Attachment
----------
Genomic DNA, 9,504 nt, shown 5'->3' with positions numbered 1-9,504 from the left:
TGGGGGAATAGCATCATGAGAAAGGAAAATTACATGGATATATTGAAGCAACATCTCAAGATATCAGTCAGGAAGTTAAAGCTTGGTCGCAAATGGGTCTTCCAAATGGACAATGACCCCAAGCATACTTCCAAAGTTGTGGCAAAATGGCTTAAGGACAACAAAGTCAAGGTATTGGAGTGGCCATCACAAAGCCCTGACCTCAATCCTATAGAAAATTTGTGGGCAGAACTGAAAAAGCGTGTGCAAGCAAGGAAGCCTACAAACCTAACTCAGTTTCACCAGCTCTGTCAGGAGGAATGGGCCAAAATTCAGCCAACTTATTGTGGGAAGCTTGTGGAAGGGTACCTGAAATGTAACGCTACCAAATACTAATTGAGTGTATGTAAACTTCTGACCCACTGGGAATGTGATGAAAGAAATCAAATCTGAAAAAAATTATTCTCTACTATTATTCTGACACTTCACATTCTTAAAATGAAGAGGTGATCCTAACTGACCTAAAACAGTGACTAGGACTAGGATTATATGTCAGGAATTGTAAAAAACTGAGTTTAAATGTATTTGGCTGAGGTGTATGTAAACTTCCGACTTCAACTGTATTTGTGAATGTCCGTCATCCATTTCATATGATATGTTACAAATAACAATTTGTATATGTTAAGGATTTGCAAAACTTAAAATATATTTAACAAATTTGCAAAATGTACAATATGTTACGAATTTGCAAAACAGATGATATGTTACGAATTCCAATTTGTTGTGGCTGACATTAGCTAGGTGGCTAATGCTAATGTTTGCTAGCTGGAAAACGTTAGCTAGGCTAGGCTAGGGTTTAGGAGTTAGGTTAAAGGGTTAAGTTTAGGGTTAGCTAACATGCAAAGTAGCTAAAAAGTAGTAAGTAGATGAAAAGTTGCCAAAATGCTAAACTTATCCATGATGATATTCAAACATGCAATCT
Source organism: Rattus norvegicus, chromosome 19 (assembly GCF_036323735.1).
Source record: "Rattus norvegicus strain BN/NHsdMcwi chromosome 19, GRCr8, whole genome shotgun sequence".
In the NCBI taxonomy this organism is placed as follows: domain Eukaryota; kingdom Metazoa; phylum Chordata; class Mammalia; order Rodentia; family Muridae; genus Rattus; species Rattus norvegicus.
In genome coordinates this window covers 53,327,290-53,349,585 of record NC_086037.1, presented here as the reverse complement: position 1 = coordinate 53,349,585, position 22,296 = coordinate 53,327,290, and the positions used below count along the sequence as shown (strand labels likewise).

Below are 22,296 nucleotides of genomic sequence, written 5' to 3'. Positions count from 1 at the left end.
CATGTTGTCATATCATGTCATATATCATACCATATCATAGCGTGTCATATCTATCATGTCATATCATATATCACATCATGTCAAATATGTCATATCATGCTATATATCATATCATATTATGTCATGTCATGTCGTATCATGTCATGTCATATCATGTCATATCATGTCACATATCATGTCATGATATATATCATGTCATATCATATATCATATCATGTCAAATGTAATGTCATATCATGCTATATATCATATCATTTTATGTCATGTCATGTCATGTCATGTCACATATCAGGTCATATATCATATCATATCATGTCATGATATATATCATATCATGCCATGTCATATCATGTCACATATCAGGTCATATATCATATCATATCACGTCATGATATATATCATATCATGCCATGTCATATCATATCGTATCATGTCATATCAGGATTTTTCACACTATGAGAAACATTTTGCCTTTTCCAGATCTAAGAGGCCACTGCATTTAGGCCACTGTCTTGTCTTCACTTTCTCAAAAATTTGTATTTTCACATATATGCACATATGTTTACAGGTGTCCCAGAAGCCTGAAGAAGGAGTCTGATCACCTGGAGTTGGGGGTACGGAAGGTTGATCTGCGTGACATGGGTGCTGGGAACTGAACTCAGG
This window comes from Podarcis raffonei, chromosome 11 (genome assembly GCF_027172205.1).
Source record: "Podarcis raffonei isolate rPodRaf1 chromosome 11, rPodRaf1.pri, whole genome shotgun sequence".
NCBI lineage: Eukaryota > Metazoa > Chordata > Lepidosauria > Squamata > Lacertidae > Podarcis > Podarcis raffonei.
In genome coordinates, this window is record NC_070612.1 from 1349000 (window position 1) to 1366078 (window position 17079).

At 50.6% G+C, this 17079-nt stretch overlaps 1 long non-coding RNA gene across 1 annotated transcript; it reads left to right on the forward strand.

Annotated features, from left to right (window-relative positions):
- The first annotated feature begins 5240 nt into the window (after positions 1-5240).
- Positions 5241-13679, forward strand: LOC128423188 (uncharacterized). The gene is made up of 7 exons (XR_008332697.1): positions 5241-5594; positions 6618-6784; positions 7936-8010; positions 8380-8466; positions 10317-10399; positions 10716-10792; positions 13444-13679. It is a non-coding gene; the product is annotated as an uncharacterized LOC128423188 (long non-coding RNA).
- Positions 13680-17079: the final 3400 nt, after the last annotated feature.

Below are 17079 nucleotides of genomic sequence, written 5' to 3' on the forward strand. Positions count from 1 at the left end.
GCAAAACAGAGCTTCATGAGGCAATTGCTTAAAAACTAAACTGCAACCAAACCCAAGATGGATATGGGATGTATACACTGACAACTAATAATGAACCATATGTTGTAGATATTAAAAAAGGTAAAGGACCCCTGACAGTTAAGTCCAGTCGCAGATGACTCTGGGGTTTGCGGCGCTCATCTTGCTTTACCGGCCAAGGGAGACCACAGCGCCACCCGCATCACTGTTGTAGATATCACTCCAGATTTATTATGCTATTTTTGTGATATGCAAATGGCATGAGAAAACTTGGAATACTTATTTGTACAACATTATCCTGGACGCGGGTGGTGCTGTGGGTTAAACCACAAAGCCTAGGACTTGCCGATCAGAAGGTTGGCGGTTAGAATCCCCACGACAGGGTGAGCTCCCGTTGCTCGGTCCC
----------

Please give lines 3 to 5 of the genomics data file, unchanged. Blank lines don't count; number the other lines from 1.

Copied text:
Source organism: Rattus norvegicus, chromosome 19 (assembly GCF_036323735.1).
Source record: "Rattus norvegicus strain BN/NHsdMcwi chromosome 19, GRCr8, whole genome shotgun sequence".
In the NCBI taxonomy this organism is placed as follows: domain Eukaryota; kingdom Metazoa; phylum Chordata; class Mammalia; order Rodentia; family Muridae; genus Rattus; species Rattus norvegicus.